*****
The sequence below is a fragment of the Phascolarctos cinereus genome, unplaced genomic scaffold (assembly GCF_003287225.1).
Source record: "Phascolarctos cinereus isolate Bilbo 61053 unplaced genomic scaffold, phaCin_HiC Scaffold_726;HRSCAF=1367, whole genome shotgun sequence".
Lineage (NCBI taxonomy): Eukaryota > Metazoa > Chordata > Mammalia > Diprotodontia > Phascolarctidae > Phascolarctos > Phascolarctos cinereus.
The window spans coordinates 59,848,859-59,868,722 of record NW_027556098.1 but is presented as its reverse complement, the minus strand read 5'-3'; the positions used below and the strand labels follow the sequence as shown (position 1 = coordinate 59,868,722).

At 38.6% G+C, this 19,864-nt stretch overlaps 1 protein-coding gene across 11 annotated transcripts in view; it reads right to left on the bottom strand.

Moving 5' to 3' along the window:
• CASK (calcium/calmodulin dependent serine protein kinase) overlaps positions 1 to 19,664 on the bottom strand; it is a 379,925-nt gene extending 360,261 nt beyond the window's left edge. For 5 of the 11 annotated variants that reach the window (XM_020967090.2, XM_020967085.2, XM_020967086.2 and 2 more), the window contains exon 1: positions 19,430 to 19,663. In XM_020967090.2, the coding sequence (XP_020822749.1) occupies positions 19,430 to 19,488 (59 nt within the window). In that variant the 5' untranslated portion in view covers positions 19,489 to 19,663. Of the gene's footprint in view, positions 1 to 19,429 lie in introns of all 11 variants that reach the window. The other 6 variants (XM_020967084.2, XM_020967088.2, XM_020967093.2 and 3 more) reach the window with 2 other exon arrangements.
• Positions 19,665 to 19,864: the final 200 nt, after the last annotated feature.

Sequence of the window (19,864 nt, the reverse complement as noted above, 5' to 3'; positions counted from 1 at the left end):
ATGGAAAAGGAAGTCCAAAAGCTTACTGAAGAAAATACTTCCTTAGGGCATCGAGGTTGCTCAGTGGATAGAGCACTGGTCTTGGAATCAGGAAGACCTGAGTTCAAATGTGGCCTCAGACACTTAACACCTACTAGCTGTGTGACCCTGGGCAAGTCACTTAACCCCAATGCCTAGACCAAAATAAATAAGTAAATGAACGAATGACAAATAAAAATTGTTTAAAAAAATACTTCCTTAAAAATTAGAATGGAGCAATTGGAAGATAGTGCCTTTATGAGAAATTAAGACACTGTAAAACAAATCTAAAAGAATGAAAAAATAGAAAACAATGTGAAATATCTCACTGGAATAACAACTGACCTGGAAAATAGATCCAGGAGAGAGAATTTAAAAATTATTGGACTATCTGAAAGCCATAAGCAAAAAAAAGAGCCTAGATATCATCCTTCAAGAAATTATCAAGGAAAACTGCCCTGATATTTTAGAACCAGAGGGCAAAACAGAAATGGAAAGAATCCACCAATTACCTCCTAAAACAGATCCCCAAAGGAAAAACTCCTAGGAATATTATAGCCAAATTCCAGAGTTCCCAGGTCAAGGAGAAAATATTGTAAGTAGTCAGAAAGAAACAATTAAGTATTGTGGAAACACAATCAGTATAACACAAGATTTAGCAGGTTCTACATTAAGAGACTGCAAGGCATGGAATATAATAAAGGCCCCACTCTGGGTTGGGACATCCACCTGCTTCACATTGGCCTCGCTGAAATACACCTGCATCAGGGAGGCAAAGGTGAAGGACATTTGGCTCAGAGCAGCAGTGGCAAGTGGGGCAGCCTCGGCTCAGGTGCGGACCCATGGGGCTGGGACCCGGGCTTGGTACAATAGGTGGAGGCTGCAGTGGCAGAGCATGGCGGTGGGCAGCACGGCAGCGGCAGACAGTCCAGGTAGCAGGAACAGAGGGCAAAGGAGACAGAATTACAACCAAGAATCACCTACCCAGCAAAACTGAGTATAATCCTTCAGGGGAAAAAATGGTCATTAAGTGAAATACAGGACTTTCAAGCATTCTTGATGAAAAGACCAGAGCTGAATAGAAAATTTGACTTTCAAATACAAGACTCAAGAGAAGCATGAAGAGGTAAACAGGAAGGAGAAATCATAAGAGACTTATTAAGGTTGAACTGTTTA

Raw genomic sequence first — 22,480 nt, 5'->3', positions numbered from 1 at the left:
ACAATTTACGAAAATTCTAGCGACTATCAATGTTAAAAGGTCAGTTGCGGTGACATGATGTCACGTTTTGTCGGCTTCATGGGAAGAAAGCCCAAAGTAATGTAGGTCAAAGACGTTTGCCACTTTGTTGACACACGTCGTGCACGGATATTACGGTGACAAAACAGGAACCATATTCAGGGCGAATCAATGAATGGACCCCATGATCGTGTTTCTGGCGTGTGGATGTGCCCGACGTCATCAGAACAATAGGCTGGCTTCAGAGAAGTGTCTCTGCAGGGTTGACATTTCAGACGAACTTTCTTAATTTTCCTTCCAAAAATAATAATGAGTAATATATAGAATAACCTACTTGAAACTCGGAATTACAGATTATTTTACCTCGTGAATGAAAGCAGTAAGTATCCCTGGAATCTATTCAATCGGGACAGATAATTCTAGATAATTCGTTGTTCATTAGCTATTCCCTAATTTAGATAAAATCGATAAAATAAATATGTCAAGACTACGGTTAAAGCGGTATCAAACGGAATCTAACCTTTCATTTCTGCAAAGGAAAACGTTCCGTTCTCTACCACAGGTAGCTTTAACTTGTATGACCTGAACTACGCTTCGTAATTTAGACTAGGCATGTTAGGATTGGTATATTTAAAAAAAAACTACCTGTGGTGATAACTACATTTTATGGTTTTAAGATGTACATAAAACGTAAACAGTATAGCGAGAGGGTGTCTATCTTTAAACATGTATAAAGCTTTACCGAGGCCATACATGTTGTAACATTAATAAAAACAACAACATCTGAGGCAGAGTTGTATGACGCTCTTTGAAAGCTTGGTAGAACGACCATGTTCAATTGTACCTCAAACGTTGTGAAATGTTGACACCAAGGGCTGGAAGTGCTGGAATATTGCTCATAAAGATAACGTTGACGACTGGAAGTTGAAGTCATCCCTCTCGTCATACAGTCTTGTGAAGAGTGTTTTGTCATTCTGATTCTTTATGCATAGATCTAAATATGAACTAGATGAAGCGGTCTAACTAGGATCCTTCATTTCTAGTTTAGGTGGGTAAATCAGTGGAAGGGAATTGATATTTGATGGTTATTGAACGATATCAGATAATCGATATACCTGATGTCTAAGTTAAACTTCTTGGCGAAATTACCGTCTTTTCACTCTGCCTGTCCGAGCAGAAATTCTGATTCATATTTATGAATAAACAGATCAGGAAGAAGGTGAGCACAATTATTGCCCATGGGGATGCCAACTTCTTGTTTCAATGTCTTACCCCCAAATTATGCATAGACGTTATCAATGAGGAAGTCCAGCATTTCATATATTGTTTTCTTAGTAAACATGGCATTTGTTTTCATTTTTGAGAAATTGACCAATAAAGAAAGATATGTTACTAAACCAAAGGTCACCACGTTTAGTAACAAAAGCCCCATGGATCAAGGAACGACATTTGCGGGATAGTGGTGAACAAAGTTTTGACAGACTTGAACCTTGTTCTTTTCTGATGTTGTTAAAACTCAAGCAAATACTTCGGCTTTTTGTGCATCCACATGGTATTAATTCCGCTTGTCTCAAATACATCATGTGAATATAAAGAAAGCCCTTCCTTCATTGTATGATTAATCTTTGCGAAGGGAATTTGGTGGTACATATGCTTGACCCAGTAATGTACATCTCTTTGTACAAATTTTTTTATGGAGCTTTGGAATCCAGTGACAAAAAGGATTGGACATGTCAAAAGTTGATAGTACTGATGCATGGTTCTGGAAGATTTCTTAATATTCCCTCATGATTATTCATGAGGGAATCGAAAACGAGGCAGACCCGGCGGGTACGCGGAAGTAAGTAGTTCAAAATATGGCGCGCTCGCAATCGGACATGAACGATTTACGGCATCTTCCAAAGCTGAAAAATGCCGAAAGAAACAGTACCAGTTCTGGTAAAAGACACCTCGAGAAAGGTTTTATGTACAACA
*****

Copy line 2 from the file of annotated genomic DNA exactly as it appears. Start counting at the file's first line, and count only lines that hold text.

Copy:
Source record: "Phascolarctos cinereus isolate Bilbo 61053 unplaced genomic scaffold, phaCin_HiC Scaffold_726;HRSCAF=1367, whole genome shotgun sequence".